One word about the mechanism of action of DDT & pyrethroids, both target voltage-gated Na-channels. So, when a set of mutations change the protein structure; Congratulations! It’s resistance to both DDT & pyrethroids.
3- New approach: Molecular talk; Know more about “blood meal” host selection. Yes, Anopheles smells the host, so researchers want to identify that pathway.
4- Another new approach: They are investigating genes which encode proteins that may interrupt the development of the parasite in the Anopheles.

The latest as an anti-vector measure is using Paratransgenesis or “the genetic manipulation of insect symbiotic (mutualistic, commensal or parasitic) microorganisms”, I can’t get the term or the definition. I’ll say it like that: “Any other m.o. has a relationship with the vector”. The steps are:
1- Know the Ag (Pick the gift)
2- Get the gene(s) engineered to be successfully expressed (Wrap the gift)
3- Delivery to Anopheles (Deliver the gift)
So the gift will be the non-enveloped ssDNA virus called (DNV). Its genome is very small, when they say for a viral genome that it’s small, so it has to be small (4–6 kb). The entire genome can be placed in a plasmid.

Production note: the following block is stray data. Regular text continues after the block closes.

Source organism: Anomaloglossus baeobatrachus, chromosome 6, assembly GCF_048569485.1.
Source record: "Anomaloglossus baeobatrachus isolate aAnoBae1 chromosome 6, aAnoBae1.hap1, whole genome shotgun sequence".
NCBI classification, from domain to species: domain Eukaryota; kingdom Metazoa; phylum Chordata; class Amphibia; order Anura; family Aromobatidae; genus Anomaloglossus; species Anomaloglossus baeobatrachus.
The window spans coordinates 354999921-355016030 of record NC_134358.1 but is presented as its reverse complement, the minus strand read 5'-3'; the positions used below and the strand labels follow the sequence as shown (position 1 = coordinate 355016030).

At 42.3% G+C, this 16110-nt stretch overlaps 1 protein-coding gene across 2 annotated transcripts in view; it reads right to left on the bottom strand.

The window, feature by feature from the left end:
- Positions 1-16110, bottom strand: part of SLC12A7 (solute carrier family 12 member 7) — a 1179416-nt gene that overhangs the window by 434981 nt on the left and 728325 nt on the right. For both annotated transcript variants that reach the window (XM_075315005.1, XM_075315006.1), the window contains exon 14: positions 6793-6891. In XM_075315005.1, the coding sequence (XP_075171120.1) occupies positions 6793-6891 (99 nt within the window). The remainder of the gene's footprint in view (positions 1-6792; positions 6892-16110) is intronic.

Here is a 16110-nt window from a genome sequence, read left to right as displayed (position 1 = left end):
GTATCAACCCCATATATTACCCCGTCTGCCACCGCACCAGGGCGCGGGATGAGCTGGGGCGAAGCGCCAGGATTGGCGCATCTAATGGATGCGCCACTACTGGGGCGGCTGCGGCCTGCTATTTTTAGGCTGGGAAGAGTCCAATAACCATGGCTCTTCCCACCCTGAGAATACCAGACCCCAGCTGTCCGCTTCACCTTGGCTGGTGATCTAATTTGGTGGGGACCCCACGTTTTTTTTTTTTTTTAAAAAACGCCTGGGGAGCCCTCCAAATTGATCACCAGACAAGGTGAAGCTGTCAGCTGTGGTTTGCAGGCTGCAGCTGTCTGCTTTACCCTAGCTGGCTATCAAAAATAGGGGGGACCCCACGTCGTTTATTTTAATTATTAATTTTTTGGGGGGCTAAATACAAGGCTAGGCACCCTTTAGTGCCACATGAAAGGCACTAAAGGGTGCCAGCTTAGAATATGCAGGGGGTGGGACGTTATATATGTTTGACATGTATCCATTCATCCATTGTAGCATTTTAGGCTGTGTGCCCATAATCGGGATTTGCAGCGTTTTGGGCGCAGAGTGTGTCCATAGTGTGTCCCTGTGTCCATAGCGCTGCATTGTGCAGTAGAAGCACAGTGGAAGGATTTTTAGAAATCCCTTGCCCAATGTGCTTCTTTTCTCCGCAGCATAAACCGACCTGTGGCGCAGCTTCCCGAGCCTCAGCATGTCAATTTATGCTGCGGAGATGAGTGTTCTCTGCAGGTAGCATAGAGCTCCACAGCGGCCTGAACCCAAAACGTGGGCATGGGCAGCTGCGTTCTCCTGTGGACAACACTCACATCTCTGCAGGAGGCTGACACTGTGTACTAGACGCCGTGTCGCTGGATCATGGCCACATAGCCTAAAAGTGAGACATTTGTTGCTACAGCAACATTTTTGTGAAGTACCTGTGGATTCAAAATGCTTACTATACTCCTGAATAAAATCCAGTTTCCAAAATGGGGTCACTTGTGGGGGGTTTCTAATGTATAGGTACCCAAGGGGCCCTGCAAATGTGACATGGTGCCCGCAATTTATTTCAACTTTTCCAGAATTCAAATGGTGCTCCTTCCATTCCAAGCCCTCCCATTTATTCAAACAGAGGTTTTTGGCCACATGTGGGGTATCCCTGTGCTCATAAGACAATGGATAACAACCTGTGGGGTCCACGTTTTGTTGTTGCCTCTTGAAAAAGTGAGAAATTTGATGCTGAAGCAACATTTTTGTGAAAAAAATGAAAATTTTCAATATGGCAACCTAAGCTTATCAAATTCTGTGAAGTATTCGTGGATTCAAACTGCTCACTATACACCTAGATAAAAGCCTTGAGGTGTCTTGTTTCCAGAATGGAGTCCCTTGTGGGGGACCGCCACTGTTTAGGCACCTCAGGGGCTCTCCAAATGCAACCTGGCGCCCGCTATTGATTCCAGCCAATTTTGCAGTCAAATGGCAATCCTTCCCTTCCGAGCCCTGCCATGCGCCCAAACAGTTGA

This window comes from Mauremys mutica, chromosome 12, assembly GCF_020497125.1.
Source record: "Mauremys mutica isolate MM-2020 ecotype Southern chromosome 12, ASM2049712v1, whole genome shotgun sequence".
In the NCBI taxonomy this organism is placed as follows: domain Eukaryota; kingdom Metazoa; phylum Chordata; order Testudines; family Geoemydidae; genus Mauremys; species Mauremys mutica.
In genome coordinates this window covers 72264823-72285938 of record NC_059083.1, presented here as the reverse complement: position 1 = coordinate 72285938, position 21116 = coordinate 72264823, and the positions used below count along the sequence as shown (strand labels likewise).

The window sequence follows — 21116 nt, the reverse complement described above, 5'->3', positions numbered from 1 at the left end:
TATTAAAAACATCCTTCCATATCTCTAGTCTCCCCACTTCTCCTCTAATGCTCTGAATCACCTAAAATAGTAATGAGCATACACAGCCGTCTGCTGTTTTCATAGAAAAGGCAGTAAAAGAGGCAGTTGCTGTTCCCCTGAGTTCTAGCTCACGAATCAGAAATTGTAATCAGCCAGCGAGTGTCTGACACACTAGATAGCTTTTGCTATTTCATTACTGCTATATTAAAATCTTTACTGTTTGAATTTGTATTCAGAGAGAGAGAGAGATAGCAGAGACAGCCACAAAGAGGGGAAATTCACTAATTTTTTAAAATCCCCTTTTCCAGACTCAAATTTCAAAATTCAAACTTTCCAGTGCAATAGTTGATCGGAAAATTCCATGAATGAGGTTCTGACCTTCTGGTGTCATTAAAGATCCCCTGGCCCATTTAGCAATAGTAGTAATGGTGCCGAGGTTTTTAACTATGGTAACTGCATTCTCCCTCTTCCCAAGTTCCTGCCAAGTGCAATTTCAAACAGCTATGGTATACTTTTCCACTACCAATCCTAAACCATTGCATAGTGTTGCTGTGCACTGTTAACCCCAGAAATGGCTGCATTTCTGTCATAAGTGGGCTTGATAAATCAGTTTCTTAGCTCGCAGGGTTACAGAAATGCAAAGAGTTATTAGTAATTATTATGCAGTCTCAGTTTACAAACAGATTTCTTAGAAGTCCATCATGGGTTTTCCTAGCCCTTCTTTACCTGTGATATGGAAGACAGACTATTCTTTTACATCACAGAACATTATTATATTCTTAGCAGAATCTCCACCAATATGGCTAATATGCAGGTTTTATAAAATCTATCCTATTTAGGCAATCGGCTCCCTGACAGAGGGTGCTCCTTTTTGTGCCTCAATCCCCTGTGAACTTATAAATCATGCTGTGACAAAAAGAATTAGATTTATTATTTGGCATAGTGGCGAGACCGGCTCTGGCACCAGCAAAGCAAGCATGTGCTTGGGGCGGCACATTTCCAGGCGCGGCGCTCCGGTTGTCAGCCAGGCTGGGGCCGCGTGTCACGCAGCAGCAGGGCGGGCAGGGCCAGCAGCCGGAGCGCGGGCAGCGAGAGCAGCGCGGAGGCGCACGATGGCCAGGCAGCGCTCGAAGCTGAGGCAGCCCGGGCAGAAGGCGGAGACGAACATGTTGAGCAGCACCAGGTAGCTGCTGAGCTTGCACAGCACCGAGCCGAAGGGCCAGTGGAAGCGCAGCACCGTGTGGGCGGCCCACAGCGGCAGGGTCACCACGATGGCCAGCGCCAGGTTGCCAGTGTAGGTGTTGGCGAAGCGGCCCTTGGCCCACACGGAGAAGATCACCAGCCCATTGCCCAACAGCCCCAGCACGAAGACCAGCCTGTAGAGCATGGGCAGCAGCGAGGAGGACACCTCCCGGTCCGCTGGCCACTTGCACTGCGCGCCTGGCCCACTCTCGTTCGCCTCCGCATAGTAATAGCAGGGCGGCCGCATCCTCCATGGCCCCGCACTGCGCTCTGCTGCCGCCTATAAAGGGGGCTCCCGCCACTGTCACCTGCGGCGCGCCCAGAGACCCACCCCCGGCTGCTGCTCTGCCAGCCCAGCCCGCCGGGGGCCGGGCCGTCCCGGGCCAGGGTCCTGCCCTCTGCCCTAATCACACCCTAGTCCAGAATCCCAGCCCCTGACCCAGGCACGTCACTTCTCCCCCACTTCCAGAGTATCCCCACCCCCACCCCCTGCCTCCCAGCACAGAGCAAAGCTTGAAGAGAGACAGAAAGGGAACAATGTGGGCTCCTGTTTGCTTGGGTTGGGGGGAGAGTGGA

Back to the story of the discovery, they were doing a totally unrelated experiment when they found that strange band/ zone. They isolated it from the gel, cloned, sequenced, ran through BLAST which showed that it looks like DNV of Aedes aegypti (AeDNV) but not the man himself. They did multiple tests to identify the Ag, e.g. Immunofluorescence assay. There was a trial to infect Anopheles gambiae with DNV of Aedes aegypti which wasn’t successful in infecting adults from Anopheles gambiae. But the novel “AgDNV is highly infectious to An. gambiae larvae, disseminates to adult tissues, and is passed on to subsequent generations.”

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You may remember HBV, the famous hepatitis virus with its partially double-stranded circular DNA genome. I always wondered: What is that supposed to mean?! HBV has a very complicated replication cycle. I’m pretty sure that all molecular biology fans will be totally thrilled by reading this.